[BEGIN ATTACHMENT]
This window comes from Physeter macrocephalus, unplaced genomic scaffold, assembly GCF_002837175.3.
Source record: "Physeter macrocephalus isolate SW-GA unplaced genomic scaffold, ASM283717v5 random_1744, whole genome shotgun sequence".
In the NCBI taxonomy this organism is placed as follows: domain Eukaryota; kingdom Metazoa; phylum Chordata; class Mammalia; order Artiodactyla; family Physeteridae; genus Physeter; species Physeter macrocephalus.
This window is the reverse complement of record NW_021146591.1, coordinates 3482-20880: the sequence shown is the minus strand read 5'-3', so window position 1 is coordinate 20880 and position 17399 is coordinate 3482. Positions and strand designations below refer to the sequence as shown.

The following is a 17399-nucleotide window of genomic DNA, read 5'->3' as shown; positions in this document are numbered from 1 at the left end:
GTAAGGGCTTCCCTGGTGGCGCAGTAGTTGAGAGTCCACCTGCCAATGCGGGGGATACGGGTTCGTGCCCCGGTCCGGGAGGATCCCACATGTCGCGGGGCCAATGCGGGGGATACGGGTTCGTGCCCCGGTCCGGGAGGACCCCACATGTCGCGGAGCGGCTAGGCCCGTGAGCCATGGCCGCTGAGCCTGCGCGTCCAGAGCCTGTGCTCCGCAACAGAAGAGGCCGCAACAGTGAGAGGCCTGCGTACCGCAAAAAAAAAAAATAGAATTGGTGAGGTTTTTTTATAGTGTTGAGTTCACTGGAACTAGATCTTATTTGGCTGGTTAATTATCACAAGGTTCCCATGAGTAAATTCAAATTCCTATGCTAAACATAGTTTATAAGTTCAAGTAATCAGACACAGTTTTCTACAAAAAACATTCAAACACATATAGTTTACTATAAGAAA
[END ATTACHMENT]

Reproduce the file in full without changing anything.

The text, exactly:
This window comes from Physeter macrocephalus, unplaced genomic scaffold, assembly GCF_002837175.3.
Source record: "Physeter macrocephalus isolate SW-GA unplaced genomic scaffold, ASM283717v5 random_1744, whole genome shotgun sequence".
In the NCBI taxonomy this organism is placed as follows: domain Eukaryota; kingdom Metazoa; phylum Chordata; class Mammalia; order Artiodactyla; family Physeteridae; genus Physeter; species Physeter macrocephalus.
This window is the reverse complement of record NW_021146591.1, coordinates 3482-20880: the sequence shown is the minus strand read 5'-3', so window position 1 is coordinate 20880 and position 17399 is coordinate 3482. Positions and strand designations below refer to the sequence as shown.

The following is a 17399-nucleotide window of genomic DNA, read 5'->3' as shown; positions in this document are numbered from 1 at the left end:
GTAAGGGCTTCCCTGGTGGCGCAGTAGTTGAGAGTCCACCTGCCAATGCGGGGGATACGGGTTCGTGCCCCGGTCCGGGAGGATCCCACATGTCGCGGGGCCAATGCGGGGGATACGGGTTCGTGCCCCGGTCCGGGAGGACCCCACATGTCGCGGAGCGGCTAGGCCCGTGAGCCATGGCCGCTGAGCCTGCGCGTCCAGAGCCTGTGCTCCGCAACAGAAGAGGCCGCAACAGTGAGAGGCCTGCGTACCGCAAAAAAAAAAAATAGAATTGGTGAGGTTTTTTTATAGTGTTGAGTTCACTGGAACTAGATCTTATTTGGCTGGTTAATTATCACAAGGTTCCCATGAGTAAATTCAAATTCCTATGCTAAACATAGTTTATAAGTTCAAGTAATCAGACACAGTTTTCTACAAAAAACATTCAAACACATATAGTTTACTATAAGAAA